Sony's PSN Pass: Is It Really That Much of a Surprise?

You've probably read the news earlier this week that Sony was implementing a PSN Pass program for its upcoming first-person shooter Resistance 3, due for release this September.  The Pass is similar to a separate online play activation that other companies have been implementing in their games, including Codemasters, THQ and Electronic Arts.  A lot of people have gone on the rampage due to Sony's move, even going as far as saying they won't buy the game.  But the question is this -- is such a decision really a surprise?

For a long time now, game companies have been trying to find a way to combat used game sales, any way they can.  While the market no doubt helps Gamestop and its employees thrive, it does take away dollars from the game developers and publishers, with folks picking up games that have pretty much already been sold.  So of course, game companies are going to take measures to assure folks they're better off buying games new, including special features and, in this case, online multiplayer.

Some folks take it too far, as Capcom did with its Resident Evil 3D: The Mercenaries on 3DS, limiting the game to the point that you can't even delete a game save.  Compared to that, Sony's PSN Pass seems kind of tame.  Still, a lot of folks are taking such a move rather personally, probably because it's the first time that a major first-party publisher is suggesting it, rather than a third-party.  So far, Nintendo and Microsoft have yet to pick up on the practice, and considering the big M's Xbox Live following, it's not looking likely.  As for Nintendo, erm, Friend Codes are a hassle enough as it is, right?

Love it or hate it, PSN Pass is happening.  It's just business.

It's just business.  Sony's had a rough year enough as it is, between the PlayStation Network crash that has set them back millions of dollars and losing third-party exclusive developers, particularly Insomniac Games, to the "enemy", if you will.  (The company's upcoming game Overstrike will be for both PS3 and Xbox 360.)  So seeing them make a move with the PSN Pass isn't a surprise, though secondhand gamers will no doubt feel the burn.  Hey, you guys will always have your Uncharted 2 multiplayer -- even while the superior Uncharted 3 set-up passes you by.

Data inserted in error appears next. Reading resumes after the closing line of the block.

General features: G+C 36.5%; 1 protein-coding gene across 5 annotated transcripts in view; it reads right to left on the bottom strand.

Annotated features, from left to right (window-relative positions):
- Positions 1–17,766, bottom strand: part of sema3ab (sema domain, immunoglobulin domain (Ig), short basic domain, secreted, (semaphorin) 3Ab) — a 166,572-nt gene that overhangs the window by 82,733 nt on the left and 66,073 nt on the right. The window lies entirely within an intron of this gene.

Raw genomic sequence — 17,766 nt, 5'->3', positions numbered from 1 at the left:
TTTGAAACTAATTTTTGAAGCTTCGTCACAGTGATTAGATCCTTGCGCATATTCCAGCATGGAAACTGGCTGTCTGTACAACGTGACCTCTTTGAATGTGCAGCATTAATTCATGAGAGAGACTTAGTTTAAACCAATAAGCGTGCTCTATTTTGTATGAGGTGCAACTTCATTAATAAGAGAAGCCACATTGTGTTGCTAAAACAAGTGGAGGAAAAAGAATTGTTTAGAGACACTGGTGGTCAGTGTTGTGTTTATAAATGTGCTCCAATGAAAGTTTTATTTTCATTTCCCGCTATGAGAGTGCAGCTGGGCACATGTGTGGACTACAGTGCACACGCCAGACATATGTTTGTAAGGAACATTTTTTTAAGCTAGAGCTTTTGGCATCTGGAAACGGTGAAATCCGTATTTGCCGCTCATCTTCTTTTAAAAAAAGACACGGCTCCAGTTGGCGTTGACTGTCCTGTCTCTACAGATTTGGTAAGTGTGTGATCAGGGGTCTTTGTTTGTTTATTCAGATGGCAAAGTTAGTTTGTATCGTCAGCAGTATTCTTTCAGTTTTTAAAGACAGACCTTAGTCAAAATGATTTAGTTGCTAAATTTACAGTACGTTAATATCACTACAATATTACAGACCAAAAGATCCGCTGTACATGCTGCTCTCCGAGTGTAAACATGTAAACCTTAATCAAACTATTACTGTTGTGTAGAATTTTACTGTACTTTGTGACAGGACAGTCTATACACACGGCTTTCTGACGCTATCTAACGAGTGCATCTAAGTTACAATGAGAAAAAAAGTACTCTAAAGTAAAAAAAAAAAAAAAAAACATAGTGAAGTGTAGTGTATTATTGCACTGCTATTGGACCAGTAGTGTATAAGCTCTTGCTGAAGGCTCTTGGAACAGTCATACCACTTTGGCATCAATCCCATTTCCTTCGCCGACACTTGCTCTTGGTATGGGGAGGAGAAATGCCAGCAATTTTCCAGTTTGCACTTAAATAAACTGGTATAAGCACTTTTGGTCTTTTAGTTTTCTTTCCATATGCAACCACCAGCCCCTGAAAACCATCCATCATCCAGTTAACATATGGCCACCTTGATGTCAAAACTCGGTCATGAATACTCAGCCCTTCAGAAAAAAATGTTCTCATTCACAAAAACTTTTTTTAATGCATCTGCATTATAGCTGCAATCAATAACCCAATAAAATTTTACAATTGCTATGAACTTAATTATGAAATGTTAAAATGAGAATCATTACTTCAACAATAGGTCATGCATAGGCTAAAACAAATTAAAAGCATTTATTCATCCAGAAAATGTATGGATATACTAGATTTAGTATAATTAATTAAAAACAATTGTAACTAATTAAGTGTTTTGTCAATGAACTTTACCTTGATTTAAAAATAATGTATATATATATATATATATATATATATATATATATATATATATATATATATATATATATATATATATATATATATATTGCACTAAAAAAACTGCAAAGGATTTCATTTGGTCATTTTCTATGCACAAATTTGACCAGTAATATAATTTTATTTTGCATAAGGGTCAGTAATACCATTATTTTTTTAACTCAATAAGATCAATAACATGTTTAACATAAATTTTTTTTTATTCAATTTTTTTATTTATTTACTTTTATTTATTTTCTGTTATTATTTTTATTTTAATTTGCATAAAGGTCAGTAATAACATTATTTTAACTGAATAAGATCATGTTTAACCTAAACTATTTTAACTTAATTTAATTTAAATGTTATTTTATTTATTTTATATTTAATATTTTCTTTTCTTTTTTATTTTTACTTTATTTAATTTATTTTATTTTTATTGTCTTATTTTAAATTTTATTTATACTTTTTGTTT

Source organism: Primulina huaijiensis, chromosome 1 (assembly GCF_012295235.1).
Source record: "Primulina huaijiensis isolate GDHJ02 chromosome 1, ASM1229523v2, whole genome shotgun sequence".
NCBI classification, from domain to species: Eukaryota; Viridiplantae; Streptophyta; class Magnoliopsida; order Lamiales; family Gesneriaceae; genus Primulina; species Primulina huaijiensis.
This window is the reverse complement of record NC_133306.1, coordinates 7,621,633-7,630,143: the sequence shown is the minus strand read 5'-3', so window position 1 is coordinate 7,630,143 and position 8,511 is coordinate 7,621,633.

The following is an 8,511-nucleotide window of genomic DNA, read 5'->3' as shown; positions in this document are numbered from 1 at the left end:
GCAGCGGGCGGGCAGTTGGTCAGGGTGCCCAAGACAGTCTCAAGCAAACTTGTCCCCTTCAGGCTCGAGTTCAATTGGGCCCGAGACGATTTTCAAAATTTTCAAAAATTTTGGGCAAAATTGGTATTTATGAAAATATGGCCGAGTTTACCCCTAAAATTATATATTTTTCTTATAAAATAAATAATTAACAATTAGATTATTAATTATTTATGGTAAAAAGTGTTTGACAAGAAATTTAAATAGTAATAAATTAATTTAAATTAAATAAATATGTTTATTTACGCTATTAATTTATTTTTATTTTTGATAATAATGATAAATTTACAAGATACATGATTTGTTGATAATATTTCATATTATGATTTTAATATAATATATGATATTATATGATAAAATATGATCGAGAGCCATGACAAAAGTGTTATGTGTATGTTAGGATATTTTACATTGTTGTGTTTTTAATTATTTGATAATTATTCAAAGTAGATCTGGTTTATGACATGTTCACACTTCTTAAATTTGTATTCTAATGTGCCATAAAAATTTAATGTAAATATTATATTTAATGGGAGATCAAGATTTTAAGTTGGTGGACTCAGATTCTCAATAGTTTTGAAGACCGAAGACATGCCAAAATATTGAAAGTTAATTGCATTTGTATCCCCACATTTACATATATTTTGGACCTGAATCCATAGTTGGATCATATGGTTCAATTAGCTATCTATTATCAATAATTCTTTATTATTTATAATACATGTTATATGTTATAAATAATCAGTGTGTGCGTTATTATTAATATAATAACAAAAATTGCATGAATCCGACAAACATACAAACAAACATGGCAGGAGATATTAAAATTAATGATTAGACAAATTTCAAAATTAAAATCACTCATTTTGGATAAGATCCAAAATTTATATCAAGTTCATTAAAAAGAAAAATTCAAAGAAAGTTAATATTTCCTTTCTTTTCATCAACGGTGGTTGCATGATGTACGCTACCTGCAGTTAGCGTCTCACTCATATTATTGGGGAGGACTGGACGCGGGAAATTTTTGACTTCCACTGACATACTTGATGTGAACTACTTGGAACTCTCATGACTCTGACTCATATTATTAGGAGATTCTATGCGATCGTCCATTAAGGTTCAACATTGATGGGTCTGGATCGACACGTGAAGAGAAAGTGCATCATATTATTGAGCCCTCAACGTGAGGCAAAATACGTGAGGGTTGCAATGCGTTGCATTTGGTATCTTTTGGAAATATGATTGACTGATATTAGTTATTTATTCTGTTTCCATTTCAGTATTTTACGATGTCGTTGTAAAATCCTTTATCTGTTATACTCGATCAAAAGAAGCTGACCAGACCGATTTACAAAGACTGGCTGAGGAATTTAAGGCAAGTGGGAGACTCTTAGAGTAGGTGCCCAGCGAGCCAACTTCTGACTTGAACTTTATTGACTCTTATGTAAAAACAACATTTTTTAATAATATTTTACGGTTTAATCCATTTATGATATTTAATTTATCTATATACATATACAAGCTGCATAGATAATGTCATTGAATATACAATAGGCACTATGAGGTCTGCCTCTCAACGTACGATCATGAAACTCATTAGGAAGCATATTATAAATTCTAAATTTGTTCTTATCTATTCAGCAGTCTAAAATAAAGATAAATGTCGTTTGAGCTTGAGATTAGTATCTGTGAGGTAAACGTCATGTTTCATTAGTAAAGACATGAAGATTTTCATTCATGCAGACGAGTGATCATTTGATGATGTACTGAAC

It could always be worse.  Sony could withhold premium content that should be on the disc to begin with, rather than including it and then including an unlock code.  Remember that "Pro" upgrade with SOCOM 4, that came with new copies of the game?  That felt like a cheaper move than the PSN Pass, even though it feels similar.  And then there's Capcom's game save debacle.  Messing with the game itself is a problem.  Sony isn't locking out multiplayer with Resistance 3, it's merely requiring a code.  There are no monthly fees (Insomniac Games reiterated this through their Twitter), just the one-time activation and you're on your way.  Now, if PSN is down, that's another story...but thankfully, for the time being, it's not.

Love or hate the decision, it's made.  We can easily live with it and look forward to taking on the Chimera one more time on September 6th.  Well, I can at least.  As far as the haters, get it out of your system.  The pass activation is a process that's picking up in the industry and not likely to go away.  Just roll with the punches, or better yet, take them out on your friends once you activate it.  It's just part of the new game process.